As regards the circulation of the viewer, consider the standard adopted by exhibitions to hang photographs in straight horizontal rows on walls painted white or more likely in a specialist photography space a mid-grey (Langford, 2005). Now consider wheelchair users. in such a scenario. The representative overview of the ADA guidelines for wheelchair users provides important data for curating photography because ease of access is necessary (Smitshuijzen, 2007). If considering our culture which values visuality so highly, it means that you are excluded from mainstream experience if you do not see the way others do. The standard is considered 152 to 156 centimeters from the floor to create an eyeline for the exhibited images, which doesn’t allow access to some people, implying a negative view of the wheelchair user. The first figure appears to show the importance of the positioning of elevator buttons. The second figure is showing the appropriate eyeline level for wheelchair users, to make sure the whole audience can see the work. IMMA is well known for having full wheelchair accessibility.
Interestingly, Tillman’s photographs are often deliberately placed too high for wheelchair users to view, showing the Tillsmanian tantalising method of portrayal (Fig 3). The Smithsonian Guidelines state that accessible design is necessary because ‘people with disabilities are a part of the museum’s diverse audience’ (Majewski, 2010, p. 2). I think guidelines that promote equality and diversity are a necessity. The third and fourth figures of the ADA Guidelines show the length and width of the wheelchair because it's important that it can fit in everywhere and have enough space. The last 3 figures show how far the wheelchair user’s arms can reach. When exhibiting work, it’s important to me to know all the guidelines and follow them because then you will have a larger audience and promote equality (Smitshuijzen, 2007).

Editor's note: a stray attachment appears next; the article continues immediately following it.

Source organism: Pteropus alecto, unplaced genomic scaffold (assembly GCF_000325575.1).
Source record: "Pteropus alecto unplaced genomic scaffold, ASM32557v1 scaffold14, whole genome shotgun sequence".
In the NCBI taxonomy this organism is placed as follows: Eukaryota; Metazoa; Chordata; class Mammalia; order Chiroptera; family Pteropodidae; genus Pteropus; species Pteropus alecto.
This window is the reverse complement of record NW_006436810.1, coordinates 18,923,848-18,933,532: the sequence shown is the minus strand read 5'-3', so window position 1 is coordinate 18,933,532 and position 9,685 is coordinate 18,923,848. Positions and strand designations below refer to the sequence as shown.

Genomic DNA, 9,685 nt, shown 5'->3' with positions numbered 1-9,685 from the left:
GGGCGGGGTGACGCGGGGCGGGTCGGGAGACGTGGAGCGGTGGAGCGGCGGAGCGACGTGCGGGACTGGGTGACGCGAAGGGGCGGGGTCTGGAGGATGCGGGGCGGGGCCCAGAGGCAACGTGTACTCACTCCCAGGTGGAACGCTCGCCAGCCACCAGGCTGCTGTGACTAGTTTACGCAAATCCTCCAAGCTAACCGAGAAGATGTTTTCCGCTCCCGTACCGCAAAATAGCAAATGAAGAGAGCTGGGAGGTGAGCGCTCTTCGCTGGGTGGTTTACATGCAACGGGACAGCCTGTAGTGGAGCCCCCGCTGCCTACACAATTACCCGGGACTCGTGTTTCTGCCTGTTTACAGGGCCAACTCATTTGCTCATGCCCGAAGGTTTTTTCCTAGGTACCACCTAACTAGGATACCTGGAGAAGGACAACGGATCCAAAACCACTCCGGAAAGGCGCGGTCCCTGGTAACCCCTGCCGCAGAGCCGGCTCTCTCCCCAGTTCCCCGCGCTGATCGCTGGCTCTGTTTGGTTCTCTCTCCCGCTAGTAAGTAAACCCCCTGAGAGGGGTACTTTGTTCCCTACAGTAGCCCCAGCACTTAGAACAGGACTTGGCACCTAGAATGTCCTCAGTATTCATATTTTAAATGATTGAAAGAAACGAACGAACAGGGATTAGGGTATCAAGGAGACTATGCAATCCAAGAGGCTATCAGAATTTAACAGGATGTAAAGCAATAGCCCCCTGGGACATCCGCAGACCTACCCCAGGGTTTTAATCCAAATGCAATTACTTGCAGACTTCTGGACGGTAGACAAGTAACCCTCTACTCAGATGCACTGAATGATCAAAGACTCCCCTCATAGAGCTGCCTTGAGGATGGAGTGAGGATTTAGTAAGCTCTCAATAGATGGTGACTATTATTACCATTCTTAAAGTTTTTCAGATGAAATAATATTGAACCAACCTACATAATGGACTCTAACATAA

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Kordic, A. (2015). Fine Art Photography – As Valuable as Other Types of Art. Widewalls. Available at: https://www.widewalls.ch/fine-art-photography/
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Phillipp Schorch. (2017). ‘’Assembling Communities: Curatorial Practices, Material Cultures and Meanings’’ In Onciul, B., Stefano. L., Hawke, S (eds). Engaging Heritage, Engaging Communities. Suffolk: Boydell Press. Pp. 31-46. Available at: https://books.google.ie/books/about/Engaging_Heritage_Engaging_Communities.html?id=N7Q4DwAAQBAJ&printsec=frontcover&source=kp_read_button&redir_esc=y#v=onepage&q&f=false
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Fig 1. Kaski, H. (2015). Tranquility. Exhibition Views. Finish Museum of Photography. Viewed 28 March 2020. <http://heikkikaski.com/Exhibition-Views>
Fig 2. Jensen, J. (1973). Boy on the Wall. MoMa. Viewed 28 March 2020. <https://www.hasselbladfoundation.org/wp/portfolio_page/jens-s-jensen-hammarkullen-40-years-later/>
Fig 3 Tillmans, W. (2013). Folding, Refraction, Touch Busch-Reisinger Museum. Viewed 14 April 2020. <https://www.harvardartmuseums.org/article/a-conversation-with-wolfgang-tillmans>